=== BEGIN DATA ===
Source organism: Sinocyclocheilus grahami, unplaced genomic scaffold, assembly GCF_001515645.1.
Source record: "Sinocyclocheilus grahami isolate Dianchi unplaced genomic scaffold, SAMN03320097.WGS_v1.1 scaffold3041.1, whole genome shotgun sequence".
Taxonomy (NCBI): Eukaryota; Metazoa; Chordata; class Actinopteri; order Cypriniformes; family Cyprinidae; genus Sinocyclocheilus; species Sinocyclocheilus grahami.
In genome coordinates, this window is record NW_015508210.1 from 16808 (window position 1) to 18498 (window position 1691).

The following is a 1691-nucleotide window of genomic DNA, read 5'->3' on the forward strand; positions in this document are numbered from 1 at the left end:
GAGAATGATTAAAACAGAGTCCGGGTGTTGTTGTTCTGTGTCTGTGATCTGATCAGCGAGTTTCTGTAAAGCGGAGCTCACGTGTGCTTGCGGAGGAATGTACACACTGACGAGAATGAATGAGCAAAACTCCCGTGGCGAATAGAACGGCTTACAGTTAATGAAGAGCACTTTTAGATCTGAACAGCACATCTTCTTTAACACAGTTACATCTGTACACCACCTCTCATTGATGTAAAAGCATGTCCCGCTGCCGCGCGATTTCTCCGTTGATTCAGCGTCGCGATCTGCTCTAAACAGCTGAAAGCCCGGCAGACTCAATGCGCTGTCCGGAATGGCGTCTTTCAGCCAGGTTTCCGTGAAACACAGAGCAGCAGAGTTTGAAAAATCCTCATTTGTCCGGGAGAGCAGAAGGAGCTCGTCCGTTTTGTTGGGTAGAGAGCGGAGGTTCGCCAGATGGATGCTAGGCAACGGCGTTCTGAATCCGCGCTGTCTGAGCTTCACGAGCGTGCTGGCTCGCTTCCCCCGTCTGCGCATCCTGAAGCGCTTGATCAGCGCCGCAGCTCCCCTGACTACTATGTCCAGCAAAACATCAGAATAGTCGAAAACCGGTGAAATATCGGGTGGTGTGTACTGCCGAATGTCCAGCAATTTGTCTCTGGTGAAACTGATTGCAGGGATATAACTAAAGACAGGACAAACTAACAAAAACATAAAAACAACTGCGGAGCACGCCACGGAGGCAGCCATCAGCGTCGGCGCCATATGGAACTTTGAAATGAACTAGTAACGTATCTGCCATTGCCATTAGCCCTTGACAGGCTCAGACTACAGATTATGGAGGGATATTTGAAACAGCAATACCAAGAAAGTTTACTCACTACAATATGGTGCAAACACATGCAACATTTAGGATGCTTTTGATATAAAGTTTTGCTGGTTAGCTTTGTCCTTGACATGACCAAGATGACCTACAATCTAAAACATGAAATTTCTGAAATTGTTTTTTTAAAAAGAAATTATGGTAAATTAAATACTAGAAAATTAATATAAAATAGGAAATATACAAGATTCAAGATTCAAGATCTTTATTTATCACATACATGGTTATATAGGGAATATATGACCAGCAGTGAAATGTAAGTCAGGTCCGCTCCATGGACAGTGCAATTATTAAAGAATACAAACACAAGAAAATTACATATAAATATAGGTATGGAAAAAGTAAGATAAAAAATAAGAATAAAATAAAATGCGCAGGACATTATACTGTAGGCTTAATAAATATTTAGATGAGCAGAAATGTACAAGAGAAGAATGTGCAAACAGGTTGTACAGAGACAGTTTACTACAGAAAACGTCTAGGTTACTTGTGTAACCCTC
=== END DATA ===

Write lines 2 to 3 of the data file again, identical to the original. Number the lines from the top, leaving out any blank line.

Source record: "Sinocyclocheilus grahami isolate Dianchi unplaced genomic scaffold, SAMN03320097.WGS_v1.1 scaffold3041.1, whole genome shotgun sequence".
Taxonomy (NCBI): Eukaryota; Metazoa; Chordata; class Actinopteri; order Cypriniformes; family Cyprinidae; genus Sinocyclocheilus; species Sinocyclocheilus grahami.